the reason that there are disturbances in the natural world is because this is God’s way of showing us that there is disturbance in the spiritual and moral world, so that these signs reflect heaven’s view of the rebellion of men against God.  So we shall expect to see greater and greater natural disturbances as the age continues, to reach their climax in that future day just preceding the Lord’s Second Advent.

Premillennial teachers, likewise, teach from the systematic approach, beginning with the basic concepts such as the meaning of the “Day of the Lord” and the biblical covenants. I note that S. Lewis Johnson’s 37 part eschatology series never once taught a full message specifically on Matthew 24. (Other teachers likewise approach eschatology in a systematic manner.)  A few times he mentioned verses from it, along with parallel passages elsewhere which also speak of the future Great Tribulation.  The following, from message 28 “Tribulation, General View,” is especially helpful as it relates to the Great Tribulation and Matthew 24:

The four outstanding things that characterize this last week of Daniel’s prophecy or the time of the tribulation period.

1)      An ecclesiastical thing or an ecclesiastical fact, the rise of the beast.  – reference passages in Daniel and Revelation

2)      Political features:  There will be the rise of national disturbances.  Kingdom against kingdom.  World government will be the aim of the great kingdoms of the earth.  And that period of time shall be characterized as a period of national disturbance.

3)      The rise of natural disturbances.  For example, in Matthew chapter 24 in verse 7 when the Lord Jesus speaks of this period of time, He says nations shall rise against nation and kingdom against kingdom, and there shall be famines and pestilences and earthquakes in various places.  There shall rise up natural disturbances which are beyond the ordinary.

4)      A great period of spiritual salvation through the preaching of the evangelists of that period. – reference Revelation 7.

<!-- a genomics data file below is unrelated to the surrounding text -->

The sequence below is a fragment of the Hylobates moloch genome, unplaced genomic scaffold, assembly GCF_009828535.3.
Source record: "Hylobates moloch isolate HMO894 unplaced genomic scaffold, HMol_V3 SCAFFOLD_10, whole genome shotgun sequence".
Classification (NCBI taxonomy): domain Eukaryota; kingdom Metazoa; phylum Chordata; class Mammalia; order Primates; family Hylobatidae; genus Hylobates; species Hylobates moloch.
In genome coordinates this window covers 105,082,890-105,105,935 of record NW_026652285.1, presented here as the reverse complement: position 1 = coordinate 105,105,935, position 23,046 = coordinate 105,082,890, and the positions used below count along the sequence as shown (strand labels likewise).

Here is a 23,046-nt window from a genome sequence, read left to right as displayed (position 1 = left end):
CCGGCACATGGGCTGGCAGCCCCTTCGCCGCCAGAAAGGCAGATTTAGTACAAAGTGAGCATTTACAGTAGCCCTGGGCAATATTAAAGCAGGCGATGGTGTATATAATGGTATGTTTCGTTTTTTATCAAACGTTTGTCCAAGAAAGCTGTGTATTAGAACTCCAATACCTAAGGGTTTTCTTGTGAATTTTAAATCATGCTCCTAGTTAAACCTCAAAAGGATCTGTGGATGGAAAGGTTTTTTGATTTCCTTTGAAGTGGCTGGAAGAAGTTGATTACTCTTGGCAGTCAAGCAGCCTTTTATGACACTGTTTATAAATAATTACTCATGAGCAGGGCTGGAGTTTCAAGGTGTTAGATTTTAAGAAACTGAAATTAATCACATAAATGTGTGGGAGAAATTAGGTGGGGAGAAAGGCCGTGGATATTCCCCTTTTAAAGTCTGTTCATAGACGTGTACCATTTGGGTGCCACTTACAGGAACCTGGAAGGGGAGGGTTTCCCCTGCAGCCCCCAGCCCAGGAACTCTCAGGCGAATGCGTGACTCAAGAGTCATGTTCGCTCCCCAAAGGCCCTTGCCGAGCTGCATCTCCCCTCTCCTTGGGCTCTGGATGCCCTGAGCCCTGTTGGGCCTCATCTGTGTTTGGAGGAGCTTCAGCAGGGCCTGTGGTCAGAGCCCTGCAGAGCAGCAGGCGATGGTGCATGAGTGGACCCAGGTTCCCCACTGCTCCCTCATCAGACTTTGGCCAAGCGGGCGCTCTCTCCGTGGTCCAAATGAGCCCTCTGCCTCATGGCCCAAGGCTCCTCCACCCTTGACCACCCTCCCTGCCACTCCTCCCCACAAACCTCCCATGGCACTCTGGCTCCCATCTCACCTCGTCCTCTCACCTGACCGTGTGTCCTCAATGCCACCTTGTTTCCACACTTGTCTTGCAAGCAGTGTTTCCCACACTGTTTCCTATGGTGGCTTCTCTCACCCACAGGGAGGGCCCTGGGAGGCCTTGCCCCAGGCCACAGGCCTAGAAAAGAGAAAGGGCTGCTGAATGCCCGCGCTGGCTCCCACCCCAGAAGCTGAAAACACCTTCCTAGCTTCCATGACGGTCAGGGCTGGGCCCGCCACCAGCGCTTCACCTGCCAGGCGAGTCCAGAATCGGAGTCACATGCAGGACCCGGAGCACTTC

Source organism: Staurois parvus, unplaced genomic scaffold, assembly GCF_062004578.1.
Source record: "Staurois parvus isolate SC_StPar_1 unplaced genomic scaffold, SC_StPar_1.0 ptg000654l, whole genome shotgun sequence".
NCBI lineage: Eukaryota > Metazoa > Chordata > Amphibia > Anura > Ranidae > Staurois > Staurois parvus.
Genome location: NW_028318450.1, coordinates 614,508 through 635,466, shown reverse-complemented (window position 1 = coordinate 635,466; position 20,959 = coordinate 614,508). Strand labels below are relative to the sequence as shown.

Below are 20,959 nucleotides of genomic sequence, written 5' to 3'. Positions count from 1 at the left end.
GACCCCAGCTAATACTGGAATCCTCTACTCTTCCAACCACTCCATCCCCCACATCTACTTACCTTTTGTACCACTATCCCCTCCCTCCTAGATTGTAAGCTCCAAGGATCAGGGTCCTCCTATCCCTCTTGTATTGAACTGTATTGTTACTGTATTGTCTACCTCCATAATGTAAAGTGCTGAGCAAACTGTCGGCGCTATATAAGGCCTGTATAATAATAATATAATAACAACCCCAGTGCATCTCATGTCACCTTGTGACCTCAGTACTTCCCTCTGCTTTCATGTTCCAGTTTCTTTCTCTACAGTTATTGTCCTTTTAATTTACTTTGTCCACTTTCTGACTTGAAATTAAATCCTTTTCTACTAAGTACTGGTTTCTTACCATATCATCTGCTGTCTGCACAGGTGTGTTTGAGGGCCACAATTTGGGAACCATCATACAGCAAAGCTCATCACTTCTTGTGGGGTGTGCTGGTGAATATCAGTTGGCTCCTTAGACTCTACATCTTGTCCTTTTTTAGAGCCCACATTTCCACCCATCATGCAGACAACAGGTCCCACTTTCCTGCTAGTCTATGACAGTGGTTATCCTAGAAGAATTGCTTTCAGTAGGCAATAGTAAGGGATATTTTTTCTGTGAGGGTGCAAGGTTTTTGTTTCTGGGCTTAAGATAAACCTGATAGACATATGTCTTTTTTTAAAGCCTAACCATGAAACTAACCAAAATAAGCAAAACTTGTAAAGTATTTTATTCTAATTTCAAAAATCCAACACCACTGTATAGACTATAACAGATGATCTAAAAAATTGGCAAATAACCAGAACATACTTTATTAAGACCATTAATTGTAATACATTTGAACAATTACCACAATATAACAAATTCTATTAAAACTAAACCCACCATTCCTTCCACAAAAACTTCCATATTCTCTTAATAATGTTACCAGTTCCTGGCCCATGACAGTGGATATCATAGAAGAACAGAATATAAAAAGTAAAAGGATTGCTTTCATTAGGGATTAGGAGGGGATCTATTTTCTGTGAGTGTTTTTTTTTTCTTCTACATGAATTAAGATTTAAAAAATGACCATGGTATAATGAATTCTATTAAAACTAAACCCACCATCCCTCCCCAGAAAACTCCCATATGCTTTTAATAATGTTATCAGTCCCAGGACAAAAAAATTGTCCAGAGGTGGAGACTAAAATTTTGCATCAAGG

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  1. December 5, 2012 at 1:12 am

    I use to be stumbled in the past with the Partial Preterist’s emphasis on the near demonstrative pronoun “this,” when I first heard of it from Gary DeMar, only threes ago or so did I finally saw how the totality of Scripture leans more towards a Dispensational Premillennial position.

    • December 5, 2012 at 9:10 am

      Yes, if we focus on one particular verse and argument it’s easy to stumble, not sure how to answer it — until we step back and look at the whole picture.

  2. December 5, 2012 at 7:22 am

    I admire the fact that your blogs do not merely consist of a few short paragraphs and a set of provoking questions! I admit that ‘partial preterist’ does not bring any set of views to my mind…but then I have not made eschatology a primary study. I have been surrounded by teachers who “discern’ the signs of the times, but the older I get…67 now…the more I can personally remember the prophetic crises of the past…the birth of the country of Israel in the late ’40s, the ’67 war, the formation of a European union (the return of the Roman Empire). I am more and more convinced that each generation likes to think THEY are the one and there never was a set of circumstances like the present one. I wonder if God lines up 23 out of 24 signs just to have the pleasure of zooming off and waiting another 1000 years for the signs to again converge! If ‘in such an hour as ye think not…’ is the measure, we should be quite safe since so many people do think He is coming today…or this week…or this month…or this next year…or this next decade!

    Our only clear directive is to live, as always, as though it could be today!

    • December 5, 2012 at 9:19 am

      Yes, Tom, it is true that every generation has thought they were the last ones. It seems to be a natural tendency among believers — desiring to be with the Lord and seeing how rotten and evil the world is, longing for Christ to return and put an end to it and bring in righteousness. One of the most important things to learn from study of eschatology is the readiness, to be prepared and desiring His return; and the effect that that has on our sanctification, how we live our lives.